NREA teaches service members why to conserve water
Marine Corps Air Ground Combat Center, Twentynine Palms
Story by Lance Cpl. Thomas Mudd
Monday, April 6, 2015
TWENTYNINE PALMS, Calif. – The Combat Center created a Water Conservation Task Force, Oct. 2014, as a result of the implementation of the base Water Conservation Policy, which was developed as a measure to increase water conservation on the installation. California is currently experiencing a drought and Combat Center patrons can play their part in preserving this resource.
WCTF has taken on this task in an effort to continue decreasing the amount of water resources the base uses per-person. The task force’s main goal is to implement new and relevant conservation technologies and teach the community about water conservation.
“We are looking into new technologies to [save water],” said Chris Elliott, water resources manager, Natural Resource and Environmental Affairs. “However, what will make the biggest impact [on water conservation] is to change the [way] Marines, sailors and their families [use water].”
According to Elliott, the Combat Center currently uses approximately 1.8 million gallons of water each day, which decreased from 2 million gallons in 2013.
The United States Geological Survey’s current assessment states, in an average American household, a bathroom sink expends 1 gallon of water per minute. Certain tasks such as teeth brushing should take approximately one gallon of water if the water is turned off while performing the task. Teeth brushing takes approximately two minutes, turning off the water saves several gallons of water. Shaving should also take approximately one gallon of water with the sink turned off. While shaving, fill the basin and rinse the razor in the sink rather than leaving the water running.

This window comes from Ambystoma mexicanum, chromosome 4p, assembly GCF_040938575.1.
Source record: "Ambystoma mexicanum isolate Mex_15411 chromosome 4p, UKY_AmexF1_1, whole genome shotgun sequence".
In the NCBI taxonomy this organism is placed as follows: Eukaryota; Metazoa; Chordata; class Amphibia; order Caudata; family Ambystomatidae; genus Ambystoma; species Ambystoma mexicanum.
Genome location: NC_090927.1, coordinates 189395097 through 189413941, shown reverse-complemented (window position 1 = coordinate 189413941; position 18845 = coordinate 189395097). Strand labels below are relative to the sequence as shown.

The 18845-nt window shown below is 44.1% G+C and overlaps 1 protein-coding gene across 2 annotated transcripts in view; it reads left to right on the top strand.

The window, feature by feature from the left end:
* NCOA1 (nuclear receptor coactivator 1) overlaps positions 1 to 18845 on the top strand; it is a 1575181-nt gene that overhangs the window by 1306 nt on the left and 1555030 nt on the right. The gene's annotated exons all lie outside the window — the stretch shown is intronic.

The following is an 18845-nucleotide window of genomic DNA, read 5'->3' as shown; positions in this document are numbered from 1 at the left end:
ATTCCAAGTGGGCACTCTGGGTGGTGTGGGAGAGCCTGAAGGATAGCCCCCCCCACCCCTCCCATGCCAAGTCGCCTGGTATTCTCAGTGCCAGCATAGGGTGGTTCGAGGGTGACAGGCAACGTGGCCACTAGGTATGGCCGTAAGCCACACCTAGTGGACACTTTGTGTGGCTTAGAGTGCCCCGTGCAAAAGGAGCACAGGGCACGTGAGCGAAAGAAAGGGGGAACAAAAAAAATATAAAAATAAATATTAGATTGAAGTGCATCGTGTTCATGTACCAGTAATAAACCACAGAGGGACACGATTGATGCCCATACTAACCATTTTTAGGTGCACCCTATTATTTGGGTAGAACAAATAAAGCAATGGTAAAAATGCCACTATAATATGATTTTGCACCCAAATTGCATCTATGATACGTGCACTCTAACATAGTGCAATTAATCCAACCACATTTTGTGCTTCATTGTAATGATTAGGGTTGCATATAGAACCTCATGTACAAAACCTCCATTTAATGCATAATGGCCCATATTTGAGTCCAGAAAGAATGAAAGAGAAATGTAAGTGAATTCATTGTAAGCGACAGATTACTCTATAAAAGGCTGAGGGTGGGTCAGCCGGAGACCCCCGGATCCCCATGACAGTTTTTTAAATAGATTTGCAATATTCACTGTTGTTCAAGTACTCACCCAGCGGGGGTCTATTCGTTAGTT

USGS also says the average American household uses approximately two and a half gallons of water a minute while taking a shower. To minimize water consumption, conduct showers in five to eight minutes or after rinsing turn off the water while lathering and turn the water back on to rinse off.
On average, a kitchen sink uses approximately two gallons of water per minute. While washing dishes it is best to rinse the dish first then turn the water off while scrubbing with soap. Once several dishes have been scrubbed rinse them all at once. Another way would be to fill a large container with soap and water and wash the dishes in the container, replacing the water periodically through the load of dishes.
“California is in a drought right now,” Elliott said. “All of the water we have comes from the ground and the only way to replenish that supply is through rain, which we don’t get enough of.”
According to Elliott, protecting our water resources is an important task for any one living in California. As of 2013, the NREA found the Combat Center uses approximately 73 gallons of water per-person, per-day. Compared to the statistics the Environmental Protection Agency found in its study in 2005, which discovered that, on average, each Californian uses between 101 and 125 gallons of water each day, the Combat Center is already well under the state-wide average for water consumption.
In 2015, the Secretary of the Navy Environmental Awards Program, a program that recognizes Navy and Marines Corps installations for their efforts in environmental awareness, recognized the Combat Center for its efforts in natural resources and sustainability throughout 2014.
As the Combat Center is doing well to conserve water, it is possible to conserve more water and better prepare for life outside of the military.
“When you get up in the morning you don’t think about conserving water,” Elliott said. “While you are in base housing or the barracks you don’t pay for your water. If we can [develop] habits like these, Marines, sailors [and their families] can save money when they leave the military.”
The NREA’s mission is to preserve the natural resources and the wildlife of the Combat Center. Through changing water faucets in sinks and shows, as well as replacing toilets, and teaching the Combat Center patrons about saving water, NREA has done much to increase water conservation.